Paul Merton traces the rise of the studios through the story of Metro Goldwyn Mayer - the biggest dream factory of them all, which boasted of 'more stars than the heavens'.
Paul Merton traces the rise of the studios through the story of MGM - the biggest dream factory of them all, which boasted of 'more stars than the heavens'. Metro Goldwyn Mayer's studio system was perfected by its young producer Irving Thalberg, the boy genius of Hollywood's silent era. The programme shows how he challenged the power previously wielded by the director of a film, taking on a much more creative role as the producer. This involved dealing with some of the most notorious egos in movie-making, such as that of flamboyant director Erich Von Stroheim. It was famously said of Thalberg that he didn't just make movies - he 're-made' them. He may have turned MGM into what Paul Merton calls 're-take valley' but Thalberg never put his name on any of his films, even the original Ben Hur or Mutiny on the Bounty - which may explain why you might never have heard of this remarkable man who did more than anyone to steer 1930s Hollywood from the silent to the sound era.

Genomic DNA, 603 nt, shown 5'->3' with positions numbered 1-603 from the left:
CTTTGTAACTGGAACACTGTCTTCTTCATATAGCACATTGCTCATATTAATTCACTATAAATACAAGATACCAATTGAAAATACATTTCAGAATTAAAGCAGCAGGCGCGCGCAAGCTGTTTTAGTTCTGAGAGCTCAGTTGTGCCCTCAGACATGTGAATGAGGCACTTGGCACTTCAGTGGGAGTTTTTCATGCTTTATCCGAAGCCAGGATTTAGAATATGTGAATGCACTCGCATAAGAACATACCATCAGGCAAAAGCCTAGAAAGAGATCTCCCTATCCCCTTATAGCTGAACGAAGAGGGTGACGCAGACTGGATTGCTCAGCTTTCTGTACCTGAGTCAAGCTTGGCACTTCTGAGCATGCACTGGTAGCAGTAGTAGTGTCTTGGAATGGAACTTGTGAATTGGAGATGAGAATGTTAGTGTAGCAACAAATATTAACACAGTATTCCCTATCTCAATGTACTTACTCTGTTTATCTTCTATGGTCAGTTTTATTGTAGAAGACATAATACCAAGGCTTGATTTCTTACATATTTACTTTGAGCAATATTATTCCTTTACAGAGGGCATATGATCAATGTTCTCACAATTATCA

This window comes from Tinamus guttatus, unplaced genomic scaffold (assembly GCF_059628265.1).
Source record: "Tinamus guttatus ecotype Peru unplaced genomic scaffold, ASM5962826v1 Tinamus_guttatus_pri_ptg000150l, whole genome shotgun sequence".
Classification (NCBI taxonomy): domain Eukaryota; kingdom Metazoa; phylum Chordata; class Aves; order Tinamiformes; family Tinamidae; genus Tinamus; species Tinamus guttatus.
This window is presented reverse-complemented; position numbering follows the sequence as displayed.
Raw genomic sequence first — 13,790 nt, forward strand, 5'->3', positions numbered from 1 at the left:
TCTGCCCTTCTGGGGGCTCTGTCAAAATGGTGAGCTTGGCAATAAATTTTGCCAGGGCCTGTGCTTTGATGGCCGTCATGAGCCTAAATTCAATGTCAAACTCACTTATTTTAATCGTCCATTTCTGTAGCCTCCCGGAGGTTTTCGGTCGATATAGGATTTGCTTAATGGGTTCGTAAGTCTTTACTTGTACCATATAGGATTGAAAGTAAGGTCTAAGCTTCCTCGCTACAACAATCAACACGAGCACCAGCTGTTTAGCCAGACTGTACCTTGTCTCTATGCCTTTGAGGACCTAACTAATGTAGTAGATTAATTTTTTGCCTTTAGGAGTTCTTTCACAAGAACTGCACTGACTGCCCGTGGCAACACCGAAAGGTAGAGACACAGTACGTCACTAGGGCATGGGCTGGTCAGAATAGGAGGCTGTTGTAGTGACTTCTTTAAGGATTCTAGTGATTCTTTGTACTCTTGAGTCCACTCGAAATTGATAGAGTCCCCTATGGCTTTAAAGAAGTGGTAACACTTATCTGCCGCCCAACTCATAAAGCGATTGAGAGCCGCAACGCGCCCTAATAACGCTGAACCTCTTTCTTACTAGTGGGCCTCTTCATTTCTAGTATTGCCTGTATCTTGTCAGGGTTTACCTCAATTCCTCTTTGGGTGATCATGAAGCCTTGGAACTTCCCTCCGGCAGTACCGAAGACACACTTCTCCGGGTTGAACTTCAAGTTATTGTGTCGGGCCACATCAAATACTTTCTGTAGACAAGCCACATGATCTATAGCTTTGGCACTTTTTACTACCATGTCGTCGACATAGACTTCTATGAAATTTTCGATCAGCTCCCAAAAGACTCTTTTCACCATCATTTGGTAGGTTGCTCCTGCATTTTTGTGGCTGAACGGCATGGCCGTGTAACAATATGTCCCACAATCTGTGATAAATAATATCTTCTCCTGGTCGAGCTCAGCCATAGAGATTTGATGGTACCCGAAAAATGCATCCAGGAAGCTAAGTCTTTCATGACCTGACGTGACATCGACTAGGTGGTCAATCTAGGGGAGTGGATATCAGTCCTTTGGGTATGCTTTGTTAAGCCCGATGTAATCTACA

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Timings (where shown) are from the start of the programme in hours and minutes
|Series Producer||Kate Broome|
|Executive Producer||Michael Poole|
|Camera Operator||Mike Fox|
|Sound Recordist||Bill Rudolph|